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Tension in a rope placed on a cone

  1. Dec 19, 2014 #1
    1. The problem statement, all variables and given/known data

    A rope of mass m forming a circle is placed over a smooth round cone with half angle θ. Find the tension in the rope .

    2. Relevant equations


    3. The attempt at a solution

    Since the half angle is θ , the normal force N acts at an angle θ with the horizontal . The weight acts downwards.

    Assuming (since I am not sure ) that the tension T acts towards the center of the circle formed by the rope , doing the force balance ,

    Ncosθ = T
    Nsinθ = mg

    So,tension T = mgcotθ .

    I don't have the answer key ,so is this the correct answer ? I somehow have the feeling that this is incorrect .

    Many thanks .
     
  2. jcsd
  3. Dec 19, 2014 #2

    Orodruin

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    Tension always acts along the rope, i.e., in the rope direction. You also cannot make an equality between the normal force and the tension in this fashion. If you want to make a force balance analysis, you must look at a small part of the rope, otherwise the horizontal forces will cancel out trivially due to symmetry.
     
  4. Dec 19, 2014 #3
    Right .

    After reading your response my analysis in the OP looks absolutely terrible :rolleyes:.

    If I do force balance on an infinitesimal length of the rope ,then I get ##T = \frac{mgcotθ}{2\pi}## . Do you get the same answer ?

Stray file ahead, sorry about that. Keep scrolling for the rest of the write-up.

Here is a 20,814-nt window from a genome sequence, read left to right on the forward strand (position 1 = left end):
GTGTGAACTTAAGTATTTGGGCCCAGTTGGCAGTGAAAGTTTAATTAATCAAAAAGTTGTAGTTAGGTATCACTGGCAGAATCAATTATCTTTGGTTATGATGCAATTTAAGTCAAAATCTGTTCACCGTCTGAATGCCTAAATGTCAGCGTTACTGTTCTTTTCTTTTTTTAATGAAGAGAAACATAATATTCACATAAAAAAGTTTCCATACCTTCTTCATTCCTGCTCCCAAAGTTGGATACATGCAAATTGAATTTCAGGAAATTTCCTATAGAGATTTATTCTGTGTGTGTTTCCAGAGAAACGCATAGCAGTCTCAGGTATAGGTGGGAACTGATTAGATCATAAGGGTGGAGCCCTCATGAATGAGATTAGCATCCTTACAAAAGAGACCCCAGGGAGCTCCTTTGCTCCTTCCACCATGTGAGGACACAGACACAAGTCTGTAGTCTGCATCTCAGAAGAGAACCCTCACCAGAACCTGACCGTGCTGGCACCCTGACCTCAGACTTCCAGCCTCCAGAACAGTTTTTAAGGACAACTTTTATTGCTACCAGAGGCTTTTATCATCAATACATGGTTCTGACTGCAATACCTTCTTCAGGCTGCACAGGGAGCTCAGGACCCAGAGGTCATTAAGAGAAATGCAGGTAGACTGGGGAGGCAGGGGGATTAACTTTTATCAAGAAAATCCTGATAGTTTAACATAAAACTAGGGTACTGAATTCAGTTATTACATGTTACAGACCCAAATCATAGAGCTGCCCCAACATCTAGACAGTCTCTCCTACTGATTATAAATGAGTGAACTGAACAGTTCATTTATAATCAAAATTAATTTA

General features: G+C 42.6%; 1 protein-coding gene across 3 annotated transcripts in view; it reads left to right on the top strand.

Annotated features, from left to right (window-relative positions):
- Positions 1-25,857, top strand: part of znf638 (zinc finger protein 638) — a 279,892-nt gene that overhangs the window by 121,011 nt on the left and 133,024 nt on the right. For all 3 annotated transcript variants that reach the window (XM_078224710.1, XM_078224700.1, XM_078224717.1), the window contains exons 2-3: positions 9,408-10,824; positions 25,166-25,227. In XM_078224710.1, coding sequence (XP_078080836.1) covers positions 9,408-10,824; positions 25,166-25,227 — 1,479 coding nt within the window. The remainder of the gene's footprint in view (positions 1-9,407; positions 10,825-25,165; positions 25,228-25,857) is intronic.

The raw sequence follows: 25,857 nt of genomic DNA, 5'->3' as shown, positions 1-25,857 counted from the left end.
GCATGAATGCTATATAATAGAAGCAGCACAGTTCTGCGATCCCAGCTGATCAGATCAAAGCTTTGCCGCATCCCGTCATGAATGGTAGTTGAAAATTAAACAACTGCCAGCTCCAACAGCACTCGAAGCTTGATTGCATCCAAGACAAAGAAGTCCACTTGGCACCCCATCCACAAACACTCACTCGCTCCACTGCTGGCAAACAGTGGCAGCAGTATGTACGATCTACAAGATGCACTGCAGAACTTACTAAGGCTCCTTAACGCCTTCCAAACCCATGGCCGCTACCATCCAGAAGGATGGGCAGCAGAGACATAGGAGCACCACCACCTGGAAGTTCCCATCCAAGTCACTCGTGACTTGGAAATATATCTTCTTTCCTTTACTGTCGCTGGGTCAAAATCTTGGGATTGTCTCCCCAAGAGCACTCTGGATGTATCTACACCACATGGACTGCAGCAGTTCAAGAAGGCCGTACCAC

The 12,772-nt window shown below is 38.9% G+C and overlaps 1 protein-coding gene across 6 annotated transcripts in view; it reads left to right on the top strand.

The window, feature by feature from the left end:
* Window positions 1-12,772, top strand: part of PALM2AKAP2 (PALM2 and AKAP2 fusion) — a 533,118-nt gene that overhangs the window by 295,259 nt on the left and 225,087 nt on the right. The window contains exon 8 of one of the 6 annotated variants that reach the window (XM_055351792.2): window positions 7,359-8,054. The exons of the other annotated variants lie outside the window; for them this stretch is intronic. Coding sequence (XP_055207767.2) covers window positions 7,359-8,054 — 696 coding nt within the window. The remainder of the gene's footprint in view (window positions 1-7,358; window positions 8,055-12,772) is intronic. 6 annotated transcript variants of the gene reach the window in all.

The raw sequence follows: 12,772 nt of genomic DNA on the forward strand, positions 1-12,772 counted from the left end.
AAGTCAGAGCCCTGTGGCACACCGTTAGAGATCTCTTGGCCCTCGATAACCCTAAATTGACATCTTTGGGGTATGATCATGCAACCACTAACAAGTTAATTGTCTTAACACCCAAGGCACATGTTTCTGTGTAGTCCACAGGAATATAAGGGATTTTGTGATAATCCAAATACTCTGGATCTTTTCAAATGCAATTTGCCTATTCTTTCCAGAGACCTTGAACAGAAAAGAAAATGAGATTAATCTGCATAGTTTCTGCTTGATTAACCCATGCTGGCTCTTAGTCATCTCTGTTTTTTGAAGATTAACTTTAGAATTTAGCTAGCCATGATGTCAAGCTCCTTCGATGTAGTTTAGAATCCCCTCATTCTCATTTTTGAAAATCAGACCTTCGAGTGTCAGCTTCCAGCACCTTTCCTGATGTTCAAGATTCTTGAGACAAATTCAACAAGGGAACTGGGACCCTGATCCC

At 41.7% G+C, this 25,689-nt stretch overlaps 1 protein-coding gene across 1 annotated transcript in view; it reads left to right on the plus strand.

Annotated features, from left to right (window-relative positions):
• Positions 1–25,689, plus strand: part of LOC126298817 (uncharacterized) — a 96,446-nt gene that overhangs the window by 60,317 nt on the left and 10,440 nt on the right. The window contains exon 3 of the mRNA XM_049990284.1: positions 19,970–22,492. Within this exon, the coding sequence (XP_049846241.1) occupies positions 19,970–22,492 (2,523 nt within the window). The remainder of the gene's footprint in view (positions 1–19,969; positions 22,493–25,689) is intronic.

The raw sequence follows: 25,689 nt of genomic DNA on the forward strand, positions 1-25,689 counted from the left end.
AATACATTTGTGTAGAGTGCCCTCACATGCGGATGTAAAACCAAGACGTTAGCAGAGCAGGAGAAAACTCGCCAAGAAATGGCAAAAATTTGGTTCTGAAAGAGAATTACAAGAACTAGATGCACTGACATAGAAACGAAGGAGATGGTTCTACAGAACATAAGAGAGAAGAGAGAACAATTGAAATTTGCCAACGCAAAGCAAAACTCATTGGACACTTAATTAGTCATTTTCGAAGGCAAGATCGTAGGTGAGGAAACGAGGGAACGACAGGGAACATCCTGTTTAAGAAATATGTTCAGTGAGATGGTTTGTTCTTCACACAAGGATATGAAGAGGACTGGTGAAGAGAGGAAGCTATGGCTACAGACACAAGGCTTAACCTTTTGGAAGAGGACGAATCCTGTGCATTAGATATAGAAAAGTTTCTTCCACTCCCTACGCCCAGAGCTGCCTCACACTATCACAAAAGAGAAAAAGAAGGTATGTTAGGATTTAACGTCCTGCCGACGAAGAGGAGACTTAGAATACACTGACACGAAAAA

5. Dec 19, 2014 #4

    Orodruin

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  6. Dec 19, 2014 #5
    Thanks :)

    Please check my understanding on this question .

    i) The tension in the rope exists because the horizontal component of normal force from the cone pushes the rope radially outwards .

    ii) The magnitude of the tension depends only on the weight of the rope and apex angle of the cone irrespective of the position of the rope on the cone OR the length of the rope .

    Is my analysis of the problem correct ?
     
  7. Dec 19, 2014 #6

    Orodruin

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    Yes, this seems like a fair description of the situation.

    However, note the requirement of a frictionless contact between the rope and cone. This might not be applicable in some situations I can think of.
     
  8. Jul 23, 2017 #7
    Can you please explain how you got to the second answer? I'm a bit puzzled.
     
  9. Jul 23, 2017 #8

    haruspex

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    Consider a short section of rope of length rdφ, where r is the radius of the loop and dφ is the angle the section subtends at the centre.
    The tension T acts at each end of it, but not in exactly opposite directions. What is the net force from that?
     
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